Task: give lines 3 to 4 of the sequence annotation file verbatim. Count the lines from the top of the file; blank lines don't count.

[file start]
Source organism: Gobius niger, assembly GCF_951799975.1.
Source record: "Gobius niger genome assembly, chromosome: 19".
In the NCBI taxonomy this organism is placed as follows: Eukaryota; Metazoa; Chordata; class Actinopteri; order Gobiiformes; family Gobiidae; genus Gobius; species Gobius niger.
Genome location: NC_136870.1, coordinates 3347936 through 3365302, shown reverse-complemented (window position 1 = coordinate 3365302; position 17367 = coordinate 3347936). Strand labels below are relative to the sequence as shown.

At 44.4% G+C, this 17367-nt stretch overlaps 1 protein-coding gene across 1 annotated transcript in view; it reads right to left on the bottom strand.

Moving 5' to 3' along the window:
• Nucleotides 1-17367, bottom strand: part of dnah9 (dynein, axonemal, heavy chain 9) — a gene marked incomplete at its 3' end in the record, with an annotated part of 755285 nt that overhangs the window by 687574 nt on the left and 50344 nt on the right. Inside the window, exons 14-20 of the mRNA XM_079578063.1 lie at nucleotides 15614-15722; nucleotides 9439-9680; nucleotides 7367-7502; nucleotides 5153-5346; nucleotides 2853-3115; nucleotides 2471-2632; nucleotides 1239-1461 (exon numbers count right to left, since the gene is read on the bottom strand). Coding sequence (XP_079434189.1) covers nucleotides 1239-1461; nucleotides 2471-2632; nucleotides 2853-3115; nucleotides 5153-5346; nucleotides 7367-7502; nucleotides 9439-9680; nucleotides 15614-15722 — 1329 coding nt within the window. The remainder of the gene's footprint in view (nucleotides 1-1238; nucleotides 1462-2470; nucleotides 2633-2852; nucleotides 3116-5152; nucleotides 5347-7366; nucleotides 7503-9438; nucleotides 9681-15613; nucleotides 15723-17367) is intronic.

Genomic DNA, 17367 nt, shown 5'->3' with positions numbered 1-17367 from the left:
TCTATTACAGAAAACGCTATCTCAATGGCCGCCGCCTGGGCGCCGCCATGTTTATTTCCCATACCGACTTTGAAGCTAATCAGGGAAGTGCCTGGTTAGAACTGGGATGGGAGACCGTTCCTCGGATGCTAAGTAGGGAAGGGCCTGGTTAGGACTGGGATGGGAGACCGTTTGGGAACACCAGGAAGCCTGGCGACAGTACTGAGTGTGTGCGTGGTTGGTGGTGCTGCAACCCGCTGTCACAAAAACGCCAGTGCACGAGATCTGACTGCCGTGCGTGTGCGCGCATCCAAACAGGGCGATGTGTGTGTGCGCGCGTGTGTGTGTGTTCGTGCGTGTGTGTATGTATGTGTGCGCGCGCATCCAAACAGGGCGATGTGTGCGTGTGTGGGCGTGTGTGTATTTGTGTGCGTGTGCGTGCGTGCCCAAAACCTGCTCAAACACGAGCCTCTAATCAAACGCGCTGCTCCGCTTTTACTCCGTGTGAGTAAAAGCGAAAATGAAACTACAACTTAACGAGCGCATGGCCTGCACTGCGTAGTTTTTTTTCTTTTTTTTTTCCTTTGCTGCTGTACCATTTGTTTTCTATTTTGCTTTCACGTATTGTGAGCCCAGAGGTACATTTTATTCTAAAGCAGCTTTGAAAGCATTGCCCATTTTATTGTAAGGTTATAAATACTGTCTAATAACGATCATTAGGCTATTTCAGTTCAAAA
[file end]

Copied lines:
In the NCBI taxonomy this organism is placed as follows: Eukaryota; Metazoa; Chordata; class Actinopteri; order Gobiiformes; family Gobiidae; genus Gobius; species Gobius niger.
Genome location: NC_136870.1, coordinates 3347936 through 3365302, shown reverse-complemented (window position 1 = coordinate 3365302; position 17367 = coordinate 3347936). Strand labels below are relative to the sequence as shown.